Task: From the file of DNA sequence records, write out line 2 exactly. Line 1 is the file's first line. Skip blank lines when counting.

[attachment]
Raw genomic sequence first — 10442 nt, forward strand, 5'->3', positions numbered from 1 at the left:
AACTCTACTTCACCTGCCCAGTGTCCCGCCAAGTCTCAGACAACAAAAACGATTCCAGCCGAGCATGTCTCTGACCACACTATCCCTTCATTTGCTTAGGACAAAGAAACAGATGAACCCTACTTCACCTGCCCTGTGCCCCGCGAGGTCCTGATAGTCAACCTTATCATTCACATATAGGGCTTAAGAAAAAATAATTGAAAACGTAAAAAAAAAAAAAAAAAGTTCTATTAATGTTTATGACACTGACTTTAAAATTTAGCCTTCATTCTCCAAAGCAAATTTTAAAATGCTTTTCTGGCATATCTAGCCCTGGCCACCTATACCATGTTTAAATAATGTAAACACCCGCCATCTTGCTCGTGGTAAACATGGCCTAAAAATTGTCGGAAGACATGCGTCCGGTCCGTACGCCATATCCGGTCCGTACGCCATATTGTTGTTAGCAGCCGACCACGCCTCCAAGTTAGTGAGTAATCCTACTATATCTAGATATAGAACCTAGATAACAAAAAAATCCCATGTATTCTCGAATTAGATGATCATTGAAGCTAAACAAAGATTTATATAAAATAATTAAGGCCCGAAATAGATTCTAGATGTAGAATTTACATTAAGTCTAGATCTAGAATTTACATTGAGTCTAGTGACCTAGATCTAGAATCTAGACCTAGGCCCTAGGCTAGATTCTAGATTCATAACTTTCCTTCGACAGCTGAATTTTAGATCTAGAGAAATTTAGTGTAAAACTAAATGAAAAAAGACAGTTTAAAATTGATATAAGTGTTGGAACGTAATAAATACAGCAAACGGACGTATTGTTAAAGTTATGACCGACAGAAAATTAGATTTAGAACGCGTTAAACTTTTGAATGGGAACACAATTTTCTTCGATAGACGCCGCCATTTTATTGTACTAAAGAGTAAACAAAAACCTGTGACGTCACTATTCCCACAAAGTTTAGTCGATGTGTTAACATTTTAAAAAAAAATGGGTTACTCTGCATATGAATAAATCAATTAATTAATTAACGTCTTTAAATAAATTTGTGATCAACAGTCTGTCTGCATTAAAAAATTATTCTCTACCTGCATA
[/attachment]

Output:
AACTCTACTTCACCTGCCCAGTGTCCCGCCAAGTCTCAGACAACAAAAACGATTCCAGCCGAGCATGTCTCTGACCACACTATCCCTTCATTTGCTTAGGACAAAGAAACAGATGAACCCTACTTCACCTGCCCTGTGCCCCGCGAGGTCCTGATAGTCAACCTTATCATTCACATATAGGGCTTAAGAAAAAATAATTGAAAACGTAAAAAAAAAAAAAAAAAGTTCTATTAATGTTTATGACACTGACTTTAAAATTTAGCCTTCATTCTCCAAAGCAAATTTTAAAATGCTTTTCTGGCATATCTAGCCCTGGCCACCTATACCATGTTTAAATAATGTAAACACCCGCCATCTTGCTCGTGGTAAACATGGCCTAAAAATTGTCGGAAGACATGCGTCCGGTCCGTACGCCATATCCGGTCCGTACGCCATATTGTTGTTAGCAGCCGACCACGCCTCCAAGTTAGTGAGTAATCCTACTATATCTAGATATAGAACCTAGATAACAAAAAAATCCCATGTATTCTCGAATTAGATGATCATTGAAGCTAAACAAAGATTTATATAAAATAATTAAGGCCCGAAATAGATTCTAGATGTAGAATTTACATTAAGTCTAGATCTAGAATTTACATTGAGTCTAGTGACCTAGATCTAGAATCTAGACCTAGGCCCTAGGCTAGATTCTAGATTCATAACTTTCCTTCGACAGCTGAATTTTAGATCTAGAGAAATTTAGTGTAAAACTAAATGAAAAAAGACAGTTTAAAATTGATATAAGTGTTGGAACGTAATAAATACAGCAAACGGACGTATTGTTAAAGTTATGACCGACAGAAAATTAGATTTAGAACGCGTTAAACTTTTGAATGGGAACACAATTTTCTTCGATAGACGCCGCCATTTTATTGTACTAAAGAGTAAACAAAAACCTGTGACGTCACTATTCCCACAAAGTTTAGTCGATGTGTTAACATTTTAAAAAAAAATGGGTTACTCTGCATATGAATAAATCAATTAATTAATTAACGTCTTTAAATAAATTTGTGATCAACAGTCTGTCTGCATTAAAAAATTATTCTCTACCTGCATA